Thanksgiving Wrap

Washington’s King County (home of Seattle) is pushing the envelope on food waste collection. Why should Thanksgiving be any different?

Monday, a neighborhood in Renton, Wash., dumped turkey carcasses and other Thanksgiving leftovers in a public location turkey carcass. photo by jem via creative commonsas part of a composting demo organized by the County recycling team. I’m guessing the county carted away the pile after the cameras left. And hopefully these were already cooked down to make soup or stock.

The awareness-building event raises a debated topic in composting: meat. From what I understand, you can compost meat scraps and dairy, but you have to really know what you’re doing to get the pile hot enough. Translation: Commercial composting operations can process meat , but it’s not the best idea for backyard dirt jockeys like me.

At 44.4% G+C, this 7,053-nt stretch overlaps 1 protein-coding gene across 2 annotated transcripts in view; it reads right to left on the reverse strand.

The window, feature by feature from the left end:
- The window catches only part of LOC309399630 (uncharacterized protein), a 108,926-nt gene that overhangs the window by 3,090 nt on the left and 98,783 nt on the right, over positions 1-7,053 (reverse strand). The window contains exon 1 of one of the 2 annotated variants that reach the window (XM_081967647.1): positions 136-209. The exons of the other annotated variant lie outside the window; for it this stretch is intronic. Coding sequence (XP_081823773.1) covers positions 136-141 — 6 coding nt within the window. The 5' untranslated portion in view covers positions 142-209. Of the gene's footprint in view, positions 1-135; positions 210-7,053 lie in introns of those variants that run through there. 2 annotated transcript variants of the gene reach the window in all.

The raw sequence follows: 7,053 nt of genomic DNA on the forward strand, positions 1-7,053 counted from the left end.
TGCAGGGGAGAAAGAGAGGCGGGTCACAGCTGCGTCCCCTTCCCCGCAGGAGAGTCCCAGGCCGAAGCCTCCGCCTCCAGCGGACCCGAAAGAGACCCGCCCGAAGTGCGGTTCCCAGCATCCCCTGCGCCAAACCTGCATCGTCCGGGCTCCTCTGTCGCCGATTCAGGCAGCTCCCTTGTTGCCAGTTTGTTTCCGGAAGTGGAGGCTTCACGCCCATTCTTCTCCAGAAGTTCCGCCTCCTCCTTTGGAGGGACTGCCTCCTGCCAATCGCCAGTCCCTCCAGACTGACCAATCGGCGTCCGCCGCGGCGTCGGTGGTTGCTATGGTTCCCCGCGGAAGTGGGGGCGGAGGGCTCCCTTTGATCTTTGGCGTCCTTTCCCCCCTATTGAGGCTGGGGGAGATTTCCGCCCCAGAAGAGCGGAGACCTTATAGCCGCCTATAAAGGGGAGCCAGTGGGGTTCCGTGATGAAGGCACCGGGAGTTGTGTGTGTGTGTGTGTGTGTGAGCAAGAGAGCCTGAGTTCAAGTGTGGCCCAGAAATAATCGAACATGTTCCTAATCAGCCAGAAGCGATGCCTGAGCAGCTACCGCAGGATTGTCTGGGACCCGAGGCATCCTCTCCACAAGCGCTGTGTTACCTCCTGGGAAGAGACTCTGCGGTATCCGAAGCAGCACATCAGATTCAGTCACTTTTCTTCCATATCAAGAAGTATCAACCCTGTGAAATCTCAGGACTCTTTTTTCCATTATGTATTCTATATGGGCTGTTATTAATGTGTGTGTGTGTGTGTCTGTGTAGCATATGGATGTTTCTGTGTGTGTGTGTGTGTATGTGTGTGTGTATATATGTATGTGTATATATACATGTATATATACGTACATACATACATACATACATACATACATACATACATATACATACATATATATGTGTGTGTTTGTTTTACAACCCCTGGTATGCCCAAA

On King County, I think it’s fabulous that they collect and compost food. Less inspiring–the county’s no frills slogan:

Recycle Food. It’s Easy To Do

Even less inspiring: the county sending the message that refrigerated foods are not fit for donation. That condemns too much grocery and restaurant remains to the waste basket, er, compost bin. Seattle’s Food Lifeline has a Grocery Rescue program and Seattle’s Table programs with refrigerated trucks.

As always, just because we’re recycling, doesn’t mean we should relax about trying to minimize waste–and feed hungry people!

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